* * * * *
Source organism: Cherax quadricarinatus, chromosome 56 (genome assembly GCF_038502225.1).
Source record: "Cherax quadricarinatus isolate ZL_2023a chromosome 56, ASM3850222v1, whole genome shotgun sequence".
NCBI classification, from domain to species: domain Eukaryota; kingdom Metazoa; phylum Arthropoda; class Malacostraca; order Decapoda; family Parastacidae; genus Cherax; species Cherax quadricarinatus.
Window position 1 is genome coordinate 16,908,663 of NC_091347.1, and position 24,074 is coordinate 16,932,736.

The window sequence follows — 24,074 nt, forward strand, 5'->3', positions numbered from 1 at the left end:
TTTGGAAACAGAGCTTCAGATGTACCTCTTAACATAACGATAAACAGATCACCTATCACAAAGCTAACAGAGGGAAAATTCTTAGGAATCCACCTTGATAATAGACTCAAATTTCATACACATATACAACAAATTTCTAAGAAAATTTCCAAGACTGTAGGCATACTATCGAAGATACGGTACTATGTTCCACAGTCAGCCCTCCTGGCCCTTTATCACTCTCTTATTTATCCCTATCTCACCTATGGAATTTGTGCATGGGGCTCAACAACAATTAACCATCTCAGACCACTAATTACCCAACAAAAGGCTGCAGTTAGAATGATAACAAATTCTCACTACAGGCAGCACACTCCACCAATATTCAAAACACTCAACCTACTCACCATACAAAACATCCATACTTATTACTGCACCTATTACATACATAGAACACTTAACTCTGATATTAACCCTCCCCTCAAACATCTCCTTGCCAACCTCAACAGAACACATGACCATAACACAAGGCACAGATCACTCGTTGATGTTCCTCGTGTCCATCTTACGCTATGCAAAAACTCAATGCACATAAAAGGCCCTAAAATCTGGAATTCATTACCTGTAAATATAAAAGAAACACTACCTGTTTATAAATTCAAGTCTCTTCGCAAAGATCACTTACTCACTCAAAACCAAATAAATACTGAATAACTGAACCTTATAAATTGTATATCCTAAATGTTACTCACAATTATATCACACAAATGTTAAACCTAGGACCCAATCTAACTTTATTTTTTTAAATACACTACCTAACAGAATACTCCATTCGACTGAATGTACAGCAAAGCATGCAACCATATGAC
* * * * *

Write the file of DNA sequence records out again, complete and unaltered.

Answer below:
Source organism: Cherax quadricarinatus, chromosome 56 (genome assembly GCF_038502225.1).
Source record: "Cherax quadricarinatus isolate ZL_2023a chromosome 56, ASM3850222v1, whole genome shotgun sequence".
NCBI classification, from domain to species: domain Eukaryota; kingdom Metazoa; phylum Arthropoda; class Malacostraca; order Decapoda; family Parastacidae; genus Cherax; species Cherax quadricarinatus.
Window position 1 is genome coordinate 16,908,663 of NC_091347.1, and position 24,074 is coordinate 16,932,736.

The window sequence follows — 24,074 nt, forward strand, 5'->3', positions numbered from 1 at the left end:
TTTGGAAACAGAGCTTCAGATGTACCTCTTAACATAACGATAAACAGATCACCTATCACAAAGCTAACAGAGGGAAAATTCTTAGGAATCCACCTTGATAATAGACTCAAATTTCATACACATATACAACAAATTTCTAAGAAAATTTCCAAGACTGTAGGCATACTATCGAAGATACGGTACTATGTTCCACAGTCAGCCCTCCTGGCCCTTTATCACTCTCTTATTTATCCCTATCTCACCTATGGAATTTGTGCATGGGGCTCAACAACAATTAACCATCTCAGACCACTAATTACCCAACAAAAGGCTGCAGTTAGAATGATAACAAATTCTCACTACAGGCAGCACACTCCACCAATATTCAAAACACTCAACCTACTCACCATACAAAACATCCATACTTATTACTGCACCTATTACATACATAGAACACTTAACTCTGATATTAACCCTCCCCTCAAACATCTCCTTGCCAACCTCAACAGAACACATGACCATAACACAAGGCACAGATCACTCGTTGATGTTCCTCGTGTCCATCTTACGCTATGCAAAAACTCAATGCACATAAAAGGCCCTAAAATCTGGAATTCATTACCTGTAAATATAAAAGAAACACTACCTGTTTATAAATTCAAGTCTCTTCGCAAAGATCACTTACTCACTCAAAACCAAATAAATACTGAATAACTGAACCTTATAAATTGTATATCCTAAATGTTACTCACAATTATATCACACAAATGTTAAACCTAGGACCCAATCTAACTTTATTTTTTTAAATACACTACCTAACAGAATACTCCATTCGACTGAATGTACAGCAAAGCATGCAACCATATGAC